A common question new users ask is “How can I plot an equation?” I think people expect that charts have a magical ability to accept an equation and spit out a graph of X vs. Y. Excel charts aren’t that smart, though: they can only plot data values that you assign. To provide this data you need to enter X values into one column (or row), and calculate the corresponding Y values in the next column (or row). Then select this data and create an XY chart to show the relationship. Suppose for example you wanted to plot the relationship between the Fahrenheit and Celsius temperature scales. Enter descriptive headers into cells A1 and B1. Enter X values of interest into A2 through A5. Enter the following formula into cell B2, then copy the cell (Ctrl+C), select B3:B5, and paste (Ctrl+V).
For this simple linear relationship, all that you really need are the lowest and highest X values of interest. And it’s not necessary to use markers for the individual data points, unless you want to use the data markers to point out particular temperatures. Select the range A1:B5, or select a single cell in this range (Excel will figure out which data to use), and start the chart wizard. In Step 1 of the wizard select an XY (Scatter) Chart, and choose a subtype that connects points with line segments. The following example plots a trig function, a nonlinear relationship between an angle and the sine of that angle. Column A contains angles, starting in cell A9. Cell B9 contains the following formula, which converts the angle from degrees to radians, then calculates the sine of the angle:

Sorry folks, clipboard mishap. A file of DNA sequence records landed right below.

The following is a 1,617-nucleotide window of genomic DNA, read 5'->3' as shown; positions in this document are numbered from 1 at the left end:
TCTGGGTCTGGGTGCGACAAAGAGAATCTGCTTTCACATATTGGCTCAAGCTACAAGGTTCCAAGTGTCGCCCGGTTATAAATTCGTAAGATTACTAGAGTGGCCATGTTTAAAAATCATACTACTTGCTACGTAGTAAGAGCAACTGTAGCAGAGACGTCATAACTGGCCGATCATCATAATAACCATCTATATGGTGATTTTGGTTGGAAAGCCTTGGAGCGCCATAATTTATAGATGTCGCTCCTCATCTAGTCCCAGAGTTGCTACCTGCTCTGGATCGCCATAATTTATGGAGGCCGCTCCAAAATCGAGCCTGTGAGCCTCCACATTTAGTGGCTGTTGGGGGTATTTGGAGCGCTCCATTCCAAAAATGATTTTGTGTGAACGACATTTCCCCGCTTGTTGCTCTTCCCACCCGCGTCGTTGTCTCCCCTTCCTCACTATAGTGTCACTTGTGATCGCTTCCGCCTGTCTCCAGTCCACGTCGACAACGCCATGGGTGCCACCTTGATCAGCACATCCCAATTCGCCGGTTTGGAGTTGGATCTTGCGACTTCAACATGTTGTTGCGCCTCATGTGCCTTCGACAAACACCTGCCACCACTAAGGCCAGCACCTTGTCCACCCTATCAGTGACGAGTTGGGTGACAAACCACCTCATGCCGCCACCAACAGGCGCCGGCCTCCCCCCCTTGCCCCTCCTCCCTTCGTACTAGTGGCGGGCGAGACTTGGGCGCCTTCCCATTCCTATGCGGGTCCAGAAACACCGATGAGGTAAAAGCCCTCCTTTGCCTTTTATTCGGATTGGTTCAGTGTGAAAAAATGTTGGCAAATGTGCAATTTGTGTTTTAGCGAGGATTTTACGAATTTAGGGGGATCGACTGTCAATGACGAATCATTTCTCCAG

The angles must be spaced appropriately so the plotted formula covers the intended range without sharp cusps; a 15° increment was found suitable for this exercise. The angles and calculated sines are filled down as far as needed. Only the first dozen or so rows are shown here, but the actual table extends to row 45, with angles up to 540°. As in the example above, the data is selected, and an XY chart is used to display the relationship between the two variables. Some people are disturbed by having to waste worksheet columns to calculate data when they really only want to plot a formula. It is possible to use defined names to hold these values and calculations, so no cells are harmed in the process of plotting a formula. In fact, this technique is pretty slick, but it can be tricky, and it’s difficult to debug if the chart doesn’t show what you want. This technique is described or used in the following places: Stephen Bullen, Charting a Formula – downloadable workbook that demonstrates the technique. Tushar Mehta, PLOT Manager – downloadable add-in that manages the technique for the user. Jan Karel Pieterse, Charting a mathematical equation using Excel and defined names – a web page tutorial with a link to a downloadable example workbook. |

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